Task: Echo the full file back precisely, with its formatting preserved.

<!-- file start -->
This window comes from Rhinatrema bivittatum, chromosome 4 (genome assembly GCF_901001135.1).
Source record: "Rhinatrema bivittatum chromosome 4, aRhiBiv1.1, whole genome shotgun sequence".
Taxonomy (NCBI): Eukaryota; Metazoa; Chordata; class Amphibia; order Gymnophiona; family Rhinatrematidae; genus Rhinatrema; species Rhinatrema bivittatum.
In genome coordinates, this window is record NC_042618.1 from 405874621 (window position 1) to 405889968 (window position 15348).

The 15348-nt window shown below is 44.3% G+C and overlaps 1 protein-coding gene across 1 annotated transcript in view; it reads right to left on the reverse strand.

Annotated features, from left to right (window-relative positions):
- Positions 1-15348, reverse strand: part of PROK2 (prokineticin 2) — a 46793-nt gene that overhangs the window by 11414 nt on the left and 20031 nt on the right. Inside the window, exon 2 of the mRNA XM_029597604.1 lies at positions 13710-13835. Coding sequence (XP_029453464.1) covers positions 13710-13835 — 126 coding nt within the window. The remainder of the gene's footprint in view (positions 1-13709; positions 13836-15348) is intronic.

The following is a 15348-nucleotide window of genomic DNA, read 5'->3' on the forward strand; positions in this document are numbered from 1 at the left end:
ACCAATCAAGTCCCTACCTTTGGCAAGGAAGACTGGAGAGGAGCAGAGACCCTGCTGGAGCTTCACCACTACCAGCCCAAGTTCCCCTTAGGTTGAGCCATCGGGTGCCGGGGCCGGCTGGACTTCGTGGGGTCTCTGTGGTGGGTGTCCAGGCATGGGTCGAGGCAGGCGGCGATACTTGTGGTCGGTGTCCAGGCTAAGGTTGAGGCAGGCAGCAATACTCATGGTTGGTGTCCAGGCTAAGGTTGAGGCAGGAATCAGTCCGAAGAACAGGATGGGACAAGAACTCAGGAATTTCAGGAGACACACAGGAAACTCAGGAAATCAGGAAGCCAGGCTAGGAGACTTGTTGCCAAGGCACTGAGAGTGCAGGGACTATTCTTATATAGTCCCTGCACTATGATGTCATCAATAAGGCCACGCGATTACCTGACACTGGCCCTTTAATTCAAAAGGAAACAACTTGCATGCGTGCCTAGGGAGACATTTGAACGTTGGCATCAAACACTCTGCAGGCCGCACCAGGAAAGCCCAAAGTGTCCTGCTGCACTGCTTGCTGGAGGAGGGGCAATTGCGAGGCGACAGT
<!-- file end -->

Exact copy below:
This window comes from Rhinatrema bivittatum, chromosome 4 (genome assembly GCF_901001135.1).
Source record: "Rhinatrema bivittatum chromosome 4, aRhiBiv1.1, whole genome shotgun sequence".
Taxonomy (NCBI): Eukaryota; Metazoa; Chordata; class Amphibia; order Gymnophiona; family Rhinatrematidae; genus Rhinatrema; species Rhinatrema bivittatum.
In genome coordinates, this window is record NC_042618.1 from 405874621 (window position 1) to 405889968 (window position 15348).

The 15348-nt window shown below is 44.3% G+C and overlaps 1 protein-coding gene across 1 annotated transcript in view; it reads right to left on the reverse strand.

Annotated features, from left to right (window-relative positions):
- Positions 1-15348, reverse strand: part of PROK2 (prokineticin 2) — a 46793-nt gene that overhangs the window by 11414 nt on the left and 20031 nt on the right. Inside the window, exon 2 of the mRNA XM_029597604.1 lies at positions 13710-13835. Coding sequence (XP_029453464.1) covers positions 13710-13835 — 126 coding nt within the window. The remainder of the gene's footprint in view (positions 1-13709; positions 13836-15348) is intronic.

The following is a 15348-nucleotide window of genomic DNA, read 5'->3' on the forward strand; positions in this document are numbered from 1 at the left end:
ACCAATCAAGTCCCTACCTTTGGCAAGGAAGACTGGAGAGGAGCAGAGACCCTGCTGGAGCTTCACCACTACCAGCCCAAGTTCCCCTTAGGTTGAGCCATCGGGTGCCGGGGCCGGCTGGACTTCGTGGGGTCTCTGTGGTGGGTGTCCAGGCATGGGTCGAGGCAGGCGGCGATACTTGTGGTCGGTGTCCAGGCTAAGGTTGAGGCAGGCAGCAATACTCATGGTTGGTGTCCAGGCTAAGGTTGAGGCAGGAATCAGTCCGAAGAACAGGATGGGACAAGAACTCAGGAATTTCAGGAGACACACAGGAAACTCAGGAAATCAGGAAGCCAGGCTAGGAGACTTGTTGCCAAGGCACTGAGAGTGCAGGGACTATTCTTATATAGTCCCTGCACTATGATGTCATCAATAAGGCCACGCGATTACCTGACACTGGCCCTTTAATTCAAAAGGAAACAACTTGCATGCGTGCCTAGGGAGACATTTGAACGTTGGCATCAAACACTCTGCAGGCCGCACCAGGAAAGCCCAAAGTGTCCTGCTGCACTGCTTGCTGGAGGAGGGGCAATTGCGAGGCGACAGT